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This month I am writing a recipe which is from Benedictine monks. It is a simple herb tea boiled in wine.
The monks of yesteryear used motherwort in wine to help mothers reduce labour pains.
This herb is useful for the relief of cramping during menstruation and childbirth. It is also an excellent heart tonic, hence its Latin name, Leonurinidas Cardiaca.
Motherwort RecipeHere is the simple recipe. You will need:
20 to 100 Motherwort budding tops
a large bottle of Blanc de Blanc (French white wine)
a pinch Winemakers' Vitamin C crystals
When you pick the tops of Motherwort- the monks only used tight white buds and their two top leaves - check to see that the buds are tight- they should have a whitish cast and no pink or violet apparent.
Don't forget to wear gardening gloves, when clipping the fine tops. Motherwort can cause contact dermatitis.
The photo (left) shows Motherwort at a little
past prime for budding tops, or the buds at the top have become separated into
florets and are a bit leggy. Images of Motherwort can be seen on Flickr:
Fully Open Motherwort Flower Macro
The second image shows the florets as white but beginning to show pistils. Ideally, the buds are whiteish, but a little tighter and not that fuzzy.
These should be ready by about mid May in the Ottawa Valley or South - East Ontario region. They may be very early bloomers down South, I don't know.
A check with the local or favourite Gardening magazines' experts will suffice to inform you before Spring of this year, unless your Spring starts in January of 2001!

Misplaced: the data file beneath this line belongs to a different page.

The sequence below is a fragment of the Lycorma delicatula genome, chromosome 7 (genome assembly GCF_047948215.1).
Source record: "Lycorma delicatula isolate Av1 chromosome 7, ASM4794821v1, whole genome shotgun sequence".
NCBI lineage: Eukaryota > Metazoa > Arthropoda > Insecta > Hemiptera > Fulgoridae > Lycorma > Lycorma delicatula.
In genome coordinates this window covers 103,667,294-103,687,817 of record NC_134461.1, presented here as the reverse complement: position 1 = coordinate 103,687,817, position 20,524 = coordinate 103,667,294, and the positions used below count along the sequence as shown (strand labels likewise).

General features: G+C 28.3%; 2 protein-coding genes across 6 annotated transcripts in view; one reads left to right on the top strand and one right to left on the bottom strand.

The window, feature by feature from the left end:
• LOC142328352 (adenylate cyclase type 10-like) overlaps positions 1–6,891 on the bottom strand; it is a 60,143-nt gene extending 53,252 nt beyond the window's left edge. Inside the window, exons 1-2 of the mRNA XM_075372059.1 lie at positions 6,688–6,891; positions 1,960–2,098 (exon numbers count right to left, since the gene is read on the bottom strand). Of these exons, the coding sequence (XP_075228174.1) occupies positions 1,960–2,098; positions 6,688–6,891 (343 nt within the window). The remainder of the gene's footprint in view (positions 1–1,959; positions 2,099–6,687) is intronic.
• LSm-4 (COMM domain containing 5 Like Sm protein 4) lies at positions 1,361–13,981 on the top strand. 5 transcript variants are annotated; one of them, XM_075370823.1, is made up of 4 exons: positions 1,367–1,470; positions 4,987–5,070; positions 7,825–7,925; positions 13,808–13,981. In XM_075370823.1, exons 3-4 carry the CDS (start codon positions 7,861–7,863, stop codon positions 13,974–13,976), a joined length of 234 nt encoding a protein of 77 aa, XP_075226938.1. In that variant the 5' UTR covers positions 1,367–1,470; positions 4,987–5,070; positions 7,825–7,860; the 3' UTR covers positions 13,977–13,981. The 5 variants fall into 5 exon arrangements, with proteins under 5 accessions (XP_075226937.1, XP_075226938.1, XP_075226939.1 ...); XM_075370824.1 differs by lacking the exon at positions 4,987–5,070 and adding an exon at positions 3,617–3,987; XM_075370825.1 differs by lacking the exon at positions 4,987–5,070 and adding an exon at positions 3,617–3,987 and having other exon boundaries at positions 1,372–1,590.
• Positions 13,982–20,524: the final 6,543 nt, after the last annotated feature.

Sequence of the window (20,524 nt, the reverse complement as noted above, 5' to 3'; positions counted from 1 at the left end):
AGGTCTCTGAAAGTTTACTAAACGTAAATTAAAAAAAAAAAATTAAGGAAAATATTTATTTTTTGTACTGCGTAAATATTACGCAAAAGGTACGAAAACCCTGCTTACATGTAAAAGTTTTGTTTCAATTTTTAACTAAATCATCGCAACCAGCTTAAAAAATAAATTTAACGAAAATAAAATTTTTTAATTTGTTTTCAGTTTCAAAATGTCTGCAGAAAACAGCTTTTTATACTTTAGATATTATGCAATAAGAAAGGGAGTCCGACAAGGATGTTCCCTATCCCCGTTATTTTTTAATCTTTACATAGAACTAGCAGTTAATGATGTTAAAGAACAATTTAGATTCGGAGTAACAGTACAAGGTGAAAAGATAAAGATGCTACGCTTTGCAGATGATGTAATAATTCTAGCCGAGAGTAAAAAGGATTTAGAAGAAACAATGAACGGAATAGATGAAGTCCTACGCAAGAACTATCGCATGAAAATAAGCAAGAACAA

Pick and wash the tops in Spring water. The Spring water that comes bottled has less added chemicals than tapwater (or one hopes).The Doctors prefer this type of wash, since it is more pure. I give my Motherwort to Doctors and Hospitals every year.
Boil the tops and greens for twenty minutes, or until they are limp and a pale olive colour. Strain well into a large, well-steamed jug and add the Vitamin C.
Mix and re-strain while pouring through a funnel into piping hot clean pint-sized containers.
These may be small bottles for friends and the type of bottle with an added eye- dropper would be useful.
When offering yours (even to Doctors- they are awfully adventurous!) be sure to note well that Motherwort should be taken only one drop per day, and not in large quantiities!!
Seal these tightly and label well, making sure wine, motherwort, vitamin C and dose are clearly evident.
The European species L. Cardiaca was once commonly grown in herb gardens. It has been used for birthing, menstruation, bronchitis, diarrhorea , asthma and rheumatism.
It is now considered beneficial in the treatment of amenorrhea and dysmenorrhea, and specifically of use in the treatment of tachycardia.
(From my garden experiments I have produced two types of perfumes which may be more beneficial to older women to assist in preventing prolapse, and I often include it as a regenerative agent in tiny amounts added to skin cream (foot cream, hand lotion).
I also make a stimulating tea blend which may particularly stimulate pancreatic action favourably. These are my unscientific experiments, however. I may include some recipes later- but at the moment they are in an unfinished book)